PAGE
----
Devil's Gate is a narrow cut made by the Sweetwater River through a rock formation. Devil's Gate is three hundred seventy feet high and more than a quarter mile long. length. Martin's Cove is about four miles northwest of Devil's Gate.
The Oregon and Mormon trail across South Pass is marked with monuments. These monuments have Oregon Trail, Mormon Trail, and California Trail on the sides. With so many roads in the South Pass area, it is always nice to find a marker and know you are on the old trail.
These markers are located not far from where the Oregon, California, and Mormon trails cross the Continental Divide. In 1836, Narcissa Whitman and Eliza Spaulding were the first white women to cross South Pass.
The Oregon and Mormon trails in many places were several miles wide, but when the emigrant wagons used the same part of the trail, the heavy loaded wagons of the Oregon Pioneers, the Mormon emigrants, and the California Gold Miners often left wagon ruts six feet or better deep. The above tracks are about five-feet deep. These tracks and the old hay ranch are a little over two miles from the Continental Divide near Pacific Springs.. Used in the early 1900s, the hay ranch picture shows what a broad area South Pass covers.
Pacific Spring was the first dependable water on the Pacific side of the Continental Divide.
The Lander Trail portion of the Oregon Trail was constructed in 1858. It was the only federally funded part of the Oregon Trail. After leaving the original Oregon trail near the ninth Crossing of the Sweetwater, the Lander Cut-Off passed over the Wyoming Range, Salt River Range, and the Caribou Range in Idaho to rejoined the Oregon California trail near Soda Springs, Idaho.
From 1840 to 1860, the total number of people that traveled the Oregon, California, and Mormon Trails is estimated to be between 315,000 and 320,000. The entire population of the United States during this period went from just over 17 million in 1840 to about 31 million in 1860.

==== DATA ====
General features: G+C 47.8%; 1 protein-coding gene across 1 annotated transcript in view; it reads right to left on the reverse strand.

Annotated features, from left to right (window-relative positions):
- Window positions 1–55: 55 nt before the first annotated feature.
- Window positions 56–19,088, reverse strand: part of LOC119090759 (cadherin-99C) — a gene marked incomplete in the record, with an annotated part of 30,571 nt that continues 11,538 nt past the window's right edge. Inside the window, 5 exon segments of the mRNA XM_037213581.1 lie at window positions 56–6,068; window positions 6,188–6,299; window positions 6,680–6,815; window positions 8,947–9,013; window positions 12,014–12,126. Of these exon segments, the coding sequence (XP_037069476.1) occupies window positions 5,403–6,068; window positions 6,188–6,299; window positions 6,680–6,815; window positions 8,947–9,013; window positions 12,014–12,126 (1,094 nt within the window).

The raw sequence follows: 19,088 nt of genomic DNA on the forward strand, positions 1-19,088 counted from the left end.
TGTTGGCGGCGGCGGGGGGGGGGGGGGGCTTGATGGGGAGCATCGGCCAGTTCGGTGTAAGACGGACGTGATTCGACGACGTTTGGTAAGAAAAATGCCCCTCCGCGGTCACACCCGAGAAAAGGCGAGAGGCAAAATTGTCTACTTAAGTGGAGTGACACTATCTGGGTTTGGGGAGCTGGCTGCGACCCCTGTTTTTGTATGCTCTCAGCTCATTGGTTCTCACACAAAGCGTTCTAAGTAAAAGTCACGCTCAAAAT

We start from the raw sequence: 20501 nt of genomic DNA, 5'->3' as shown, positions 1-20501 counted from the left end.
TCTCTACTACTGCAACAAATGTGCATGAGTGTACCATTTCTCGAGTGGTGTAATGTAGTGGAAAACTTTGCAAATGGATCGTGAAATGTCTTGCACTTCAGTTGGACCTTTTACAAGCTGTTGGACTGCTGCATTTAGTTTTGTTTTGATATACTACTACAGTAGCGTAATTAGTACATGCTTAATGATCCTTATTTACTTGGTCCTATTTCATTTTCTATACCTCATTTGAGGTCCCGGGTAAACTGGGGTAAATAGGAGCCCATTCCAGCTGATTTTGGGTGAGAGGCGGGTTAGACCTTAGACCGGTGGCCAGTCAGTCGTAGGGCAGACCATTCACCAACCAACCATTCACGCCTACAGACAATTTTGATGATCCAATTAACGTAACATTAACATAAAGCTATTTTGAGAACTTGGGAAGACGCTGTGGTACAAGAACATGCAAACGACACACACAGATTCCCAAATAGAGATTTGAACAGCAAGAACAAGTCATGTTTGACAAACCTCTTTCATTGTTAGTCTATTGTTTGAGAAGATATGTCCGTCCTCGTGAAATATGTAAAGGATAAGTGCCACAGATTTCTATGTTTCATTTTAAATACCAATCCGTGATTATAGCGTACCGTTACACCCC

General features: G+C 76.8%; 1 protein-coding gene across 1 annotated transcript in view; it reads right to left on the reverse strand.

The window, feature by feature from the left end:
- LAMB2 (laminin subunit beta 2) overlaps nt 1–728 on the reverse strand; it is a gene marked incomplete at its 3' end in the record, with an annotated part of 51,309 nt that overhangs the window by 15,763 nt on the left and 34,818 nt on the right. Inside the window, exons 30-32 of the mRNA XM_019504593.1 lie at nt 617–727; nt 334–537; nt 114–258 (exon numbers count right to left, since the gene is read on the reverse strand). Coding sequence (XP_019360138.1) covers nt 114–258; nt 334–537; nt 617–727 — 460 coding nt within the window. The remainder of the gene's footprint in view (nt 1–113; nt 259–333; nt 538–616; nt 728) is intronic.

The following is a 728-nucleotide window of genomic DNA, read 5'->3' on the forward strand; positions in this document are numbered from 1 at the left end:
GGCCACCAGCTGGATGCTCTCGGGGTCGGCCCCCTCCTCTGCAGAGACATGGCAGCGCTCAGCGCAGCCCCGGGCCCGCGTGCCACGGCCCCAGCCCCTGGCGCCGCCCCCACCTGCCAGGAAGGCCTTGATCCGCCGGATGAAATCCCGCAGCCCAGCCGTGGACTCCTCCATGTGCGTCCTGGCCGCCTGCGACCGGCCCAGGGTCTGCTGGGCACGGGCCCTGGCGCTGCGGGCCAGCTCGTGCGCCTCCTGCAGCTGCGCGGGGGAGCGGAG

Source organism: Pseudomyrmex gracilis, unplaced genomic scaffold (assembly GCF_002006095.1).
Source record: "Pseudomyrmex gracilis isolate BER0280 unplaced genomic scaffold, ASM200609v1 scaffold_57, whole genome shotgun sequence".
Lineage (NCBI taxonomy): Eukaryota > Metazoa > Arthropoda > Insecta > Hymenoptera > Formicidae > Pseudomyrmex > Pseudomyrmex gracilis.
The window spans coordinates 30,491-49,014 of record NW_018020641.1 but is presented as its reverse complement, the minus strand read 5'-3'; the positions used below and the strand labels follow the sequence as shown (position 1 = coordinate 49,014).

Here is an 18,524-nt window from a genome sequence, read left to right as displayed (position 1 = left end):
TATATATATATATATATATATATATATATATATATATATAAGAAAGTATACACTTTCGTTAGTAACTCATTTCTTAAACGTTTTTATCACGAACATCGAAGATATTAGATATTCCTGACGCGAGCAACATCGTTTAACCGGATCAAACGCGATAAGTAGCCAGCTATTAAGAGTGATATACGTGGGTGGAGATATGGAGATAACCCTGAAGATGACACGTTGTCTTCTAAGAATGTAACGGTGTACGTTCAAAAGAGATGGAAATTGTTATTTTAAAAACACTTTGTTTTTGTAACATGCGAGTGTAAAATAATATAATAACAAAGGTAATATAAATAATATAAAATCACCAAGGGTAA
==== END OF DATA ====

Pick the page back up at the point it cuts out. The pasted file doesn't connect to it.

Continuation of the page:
The grave under the big pine tree is Elizabeth Paul. She died July 27th, 1862 during child birth. One estimate has one of every seventeen travelers on the Oregon Trail dying in route to the Oregon Country. This is about one grave for every quarter mile traveled on the trail.
The Father De Smet Monument sets on a bluff over looking the Horse Creek rendezvous sites. Near here, Father De Smet held the first Catholic Mass in Wyoming.
Located in the Teton Wilderness area, Two Ocean Pass separates the Atlantic Ocean and the Pacific Ocean drainage. North Two Oceans Creek runs down the Continental Divide a short distance then splits into two branches. Depending on the time of year, each branch is three- to six-feet wide. Atlantic Creek flows 3,348 miles to the Gulf of Mexico via. the Yellowstone, Missouri, and Mississippi Rivers. Pacific Creek flows 1,353 miles to the Pacific Ocean via. the Snake and Columbia Rivers.
Two Ocean Pass Parting of the Waters
People scoffed at Jim Bridger when he said a fish could swim from the Atlantic Ocean to the Pacific Ocean. Two Ocean Pass was the place.
The Historical Landmark article was written by O. Ned Eddins of Afton, Wyoming. Permission is given for material from this site to be used for school research papers.
Citation: Eddins, Ned. (article name) Thefurtrapper.com. Afton, Wyoming. 2002.